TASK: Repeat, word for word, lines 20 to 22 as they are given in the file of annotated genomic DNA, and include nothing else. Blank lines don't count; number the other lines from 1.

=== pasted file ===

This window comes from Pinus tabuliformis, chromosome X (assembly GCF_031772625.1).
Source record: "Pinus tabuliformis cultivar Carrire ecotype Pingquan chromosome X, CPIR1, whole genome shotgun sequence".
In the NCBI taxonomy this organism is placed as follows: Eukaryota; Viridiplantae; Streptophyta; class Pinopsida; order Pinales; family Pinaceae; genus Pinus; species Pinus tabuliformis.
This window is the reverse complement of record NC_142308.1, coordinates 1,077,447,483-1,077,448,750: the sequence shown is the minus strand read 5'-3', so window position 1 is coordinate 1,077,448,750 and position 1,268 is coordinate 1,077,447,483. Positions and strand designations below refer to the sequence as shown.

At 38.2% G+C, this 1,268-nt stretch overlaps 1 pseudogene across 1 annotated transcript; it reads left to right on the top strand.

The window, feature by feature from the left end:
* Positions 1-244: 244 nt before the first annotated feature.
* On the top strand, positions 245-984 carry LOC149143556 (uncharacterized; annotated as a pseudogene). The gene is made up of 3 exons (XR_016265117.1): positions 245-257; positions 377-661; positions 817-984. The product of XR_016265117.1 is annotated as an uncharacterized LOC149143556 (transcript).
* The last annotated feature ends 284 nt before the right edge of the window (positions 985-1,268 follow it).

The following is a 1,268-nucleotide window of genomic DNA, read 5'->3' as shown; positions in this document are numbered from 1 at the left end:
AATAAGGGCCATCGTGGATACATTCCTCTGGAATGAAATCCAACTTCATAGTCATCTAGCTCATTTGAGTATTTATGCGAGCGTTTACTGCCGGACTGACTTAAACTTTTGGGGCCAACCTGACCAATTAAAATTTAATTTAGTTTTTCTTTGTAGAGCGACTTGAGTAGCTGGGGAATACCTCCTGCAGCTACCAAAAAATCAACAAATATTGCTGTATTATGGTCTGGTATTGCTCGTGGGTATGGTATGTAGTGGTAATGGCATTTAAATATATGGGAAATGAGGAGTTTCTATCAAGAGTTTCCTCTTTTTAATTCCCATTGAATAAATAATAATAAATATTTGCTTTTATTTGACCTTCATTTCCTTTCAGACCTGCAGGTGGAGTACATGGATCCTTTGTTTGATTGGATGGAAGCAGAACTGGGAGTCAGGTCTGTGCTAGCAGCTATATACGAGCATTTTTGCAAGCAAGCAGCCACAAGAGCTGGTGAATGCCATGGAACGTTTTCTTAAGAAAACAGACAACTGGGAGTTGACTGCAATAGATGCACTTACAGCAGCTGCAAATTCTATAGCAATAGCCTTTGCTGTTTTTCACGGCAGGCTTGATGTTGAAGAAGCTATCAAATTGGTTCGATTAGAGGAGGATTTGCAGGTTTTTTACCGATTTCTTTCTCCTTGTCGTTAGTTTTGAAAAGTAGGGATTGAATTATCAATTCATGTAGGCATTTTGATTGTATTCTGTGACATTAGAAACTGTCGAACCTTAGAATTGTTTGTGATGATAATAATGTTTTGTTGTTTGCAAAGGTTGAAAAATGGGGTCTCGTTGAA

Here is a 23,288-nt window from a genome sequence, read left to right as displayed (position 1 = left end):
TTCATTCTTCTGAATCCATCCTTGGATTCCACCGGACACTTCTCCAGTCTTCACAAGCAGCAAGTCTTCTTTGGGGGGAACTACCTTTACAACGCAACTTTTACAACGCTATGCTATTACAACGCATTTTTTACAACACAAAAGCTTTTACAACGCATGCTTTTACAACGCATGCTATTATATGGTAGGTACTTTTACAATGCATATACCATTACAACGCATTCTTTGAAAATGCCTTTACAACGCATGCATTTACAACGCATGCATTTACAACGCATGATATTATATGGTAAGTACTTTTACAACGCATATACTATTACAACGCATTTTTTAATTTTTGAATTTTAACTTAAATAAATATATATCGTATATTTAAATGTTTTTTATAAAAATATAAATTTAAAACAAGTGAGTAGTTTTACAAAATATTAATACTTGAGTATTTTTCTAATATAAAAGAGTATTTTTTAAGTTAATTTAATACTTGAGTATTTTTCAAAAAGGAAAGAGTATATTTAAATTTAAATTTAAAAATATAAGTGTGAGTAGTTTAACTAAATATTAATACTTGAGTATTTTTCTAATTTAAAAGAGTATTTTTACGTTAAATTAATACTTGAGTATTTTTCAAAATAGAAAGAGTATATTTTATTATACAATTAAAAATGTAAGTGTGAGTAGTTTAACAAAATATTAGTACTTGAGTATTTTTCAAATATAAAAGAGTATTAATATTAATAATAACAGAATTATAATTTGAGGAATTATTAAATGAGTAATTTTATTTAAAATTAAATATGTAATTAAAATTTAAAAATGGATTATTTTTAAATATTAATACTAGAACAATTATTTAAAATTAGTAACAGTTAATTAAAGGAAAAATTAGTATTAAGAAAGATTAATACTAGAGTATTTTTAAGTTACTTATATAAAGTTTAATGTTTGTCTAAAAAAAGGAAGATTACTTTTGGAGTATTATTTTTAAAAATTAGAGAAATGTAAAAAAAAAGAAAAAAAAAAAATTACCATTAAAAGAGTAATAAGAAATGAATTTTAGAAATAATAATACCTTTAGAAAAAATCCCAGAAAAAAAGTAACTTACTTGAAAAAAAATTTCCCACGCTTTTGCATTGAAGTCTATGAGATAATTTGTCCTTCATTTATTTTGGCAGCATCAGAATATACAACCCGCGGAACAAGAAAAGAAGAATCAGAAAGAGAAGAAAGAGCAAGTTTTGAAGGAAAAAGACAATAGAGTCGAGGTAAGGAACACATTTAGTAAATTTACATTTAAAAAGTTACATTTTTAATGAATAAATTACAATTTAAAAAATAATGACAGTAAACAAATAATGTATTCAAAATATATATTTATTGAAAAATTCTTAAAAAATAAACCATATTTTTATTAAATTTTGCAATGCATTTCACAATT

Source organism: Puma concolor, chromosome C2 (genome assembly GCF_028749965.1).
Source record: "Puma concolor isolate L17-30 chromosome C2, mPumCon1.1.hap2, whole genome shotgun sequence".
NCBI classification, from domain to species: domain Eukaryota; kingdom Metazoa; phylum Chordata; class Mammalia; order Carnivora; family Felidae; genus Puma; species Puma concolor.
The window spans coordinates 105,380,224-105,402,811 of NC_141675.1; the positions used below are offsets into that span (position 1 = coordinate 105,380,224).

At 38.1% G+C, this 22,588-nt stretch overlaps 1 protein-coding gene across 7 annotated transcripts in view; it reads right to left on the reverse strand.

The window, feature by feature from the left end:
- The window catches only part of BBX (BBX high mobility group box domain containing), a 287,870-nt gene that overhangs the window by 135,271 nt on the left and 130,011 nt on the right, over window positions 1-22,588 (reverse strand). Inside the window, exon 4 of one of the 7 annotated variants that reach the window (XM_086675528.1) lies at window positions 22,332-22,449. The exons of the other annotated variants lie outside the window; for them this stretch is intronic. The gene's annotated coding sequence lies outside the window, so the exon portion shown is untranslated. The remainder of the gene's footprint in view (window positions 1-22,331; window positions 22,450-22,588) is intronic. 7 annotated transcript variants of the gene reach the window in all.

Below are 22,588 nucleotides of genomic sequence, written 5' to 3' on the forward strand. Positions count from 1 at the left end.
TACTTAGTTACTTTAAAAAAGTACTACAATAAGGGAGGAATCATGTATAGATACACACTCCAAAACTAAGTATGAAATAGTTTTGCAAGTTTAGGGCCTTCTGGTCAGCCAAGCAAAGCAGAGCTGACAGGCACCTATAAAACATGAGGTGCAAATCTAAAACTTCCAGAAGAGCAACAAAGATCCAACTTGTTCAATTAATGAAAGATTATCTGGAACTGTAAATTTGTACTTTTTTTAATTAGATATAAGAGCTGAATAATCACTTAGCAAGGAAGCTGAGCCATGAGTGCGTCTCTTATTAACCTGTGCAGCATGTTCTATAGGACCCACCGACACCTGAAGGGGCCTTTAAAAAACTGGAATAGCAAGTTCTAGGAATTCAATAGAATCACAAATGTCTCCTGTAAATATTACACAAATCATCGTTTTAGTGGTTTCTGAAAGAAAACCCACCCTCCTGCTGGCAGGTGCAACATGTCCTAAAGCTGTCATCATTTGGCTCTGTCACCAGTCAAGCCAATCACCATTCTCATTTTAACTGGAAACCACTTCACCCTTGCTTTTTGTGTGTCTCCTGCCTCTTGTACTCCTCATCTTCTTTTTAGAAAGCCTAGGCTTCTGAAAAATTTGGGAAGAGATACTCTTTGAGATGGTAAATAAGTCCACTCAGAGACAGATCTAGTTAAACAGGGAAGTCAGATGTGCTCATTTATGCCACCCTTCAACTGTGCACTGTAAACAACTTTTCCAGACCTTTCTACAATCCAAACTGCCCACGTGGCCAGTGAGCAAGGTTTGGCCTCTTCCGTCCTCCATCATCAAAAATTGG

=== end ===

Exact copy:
- The window catches only part of BBX (BBX high mobility group box domain containing), a 287,870-nt gene that overhangs the window by 135,271 nt on the left and 130,011 nt on the right, over window positions 1-22,588 (reverse strand). Inside the window, exon 4 of one of the 7 annotated variants that reach the window (XM_086675528.1) lies at window positions 22,332-22,449. The exons of the other annotated variants lie outside the window; for them this stretch is intronic. The gene's annotated coding sequence lies outside the window, so the exon portion shown is untranslated. The remainder of the gene's footprint in view (window positions 1-22,331; window positions 22,450-22,588) is intronic. 7 annotated transcript variants of the gene reach the window in all.

Below are 22,588 nucleotides of genomic sequence, written 5' to 3' on the forward strand. Positions count from 1 at the left end.
TACTTAGTTACTTTAAAAAAGTACTACAATAAGGGAGGAATCATGTATAGATACACACTCCAAAACTAAGTATGAAATAGTTTTGCAAGTTTAGGGCCTTCTGGTCAGCCAAGCAAAGCAGAGCTGACAGGCACCTATAAAACATGAGGTGCAAATCTAAAACTTCCAGAAGAGCAACAAAGATCCAACTTGTTCAATTAATGAAAGATTATCTGGAACTGTAAATTTGTACTTTTTTTAATTAGATATAAGAGCTGAATAATCACTTAGCAAGGAAGCTGAGCCATGAGTGCGTCTCTTATTAACCTGTGCAGCATGTTCTATAGGACCCACCGACACCTGAAGGGGCCTTTAAAAAACTGGAATAGCAAGTTCTAGGAATTCAATAGAATCACAAATGTCTCCTGTAAATATTACACAAATCATCGTTTTAGTGGTTTCTGAAAGAAAACCCACCCTCCTGCTGGCAGGTGCAACATGTCCTAAAGCTGTCATCATTTGGCTCTGTCACCAGTCAAGCCAATCACCATTCTCATTTTAACTGGAAACCACTTCACCCTTGCTTTTTGTGTGTCTCCTGCCTCTTGTACTCCTCATCTTCTTTTTAGAAAGCCTAGGCTTCTGAAAAATTTGGGAAGAGATACTCTTTGAGATGGTAAATAAGTCCACTCAGAGACAGATCTAGTTAAACAGGGAAGTCAGATGTGCTCATTTATGCCACCCTTCAACTGTGCACTGTAAACAACTTTTCCAGACCTTTCTACAATCCAAACTGCCCACGTGGCCAGTGAGCAAGGTTTGGCCTCTTCCGTCCTCCATCATCAAAAATTGG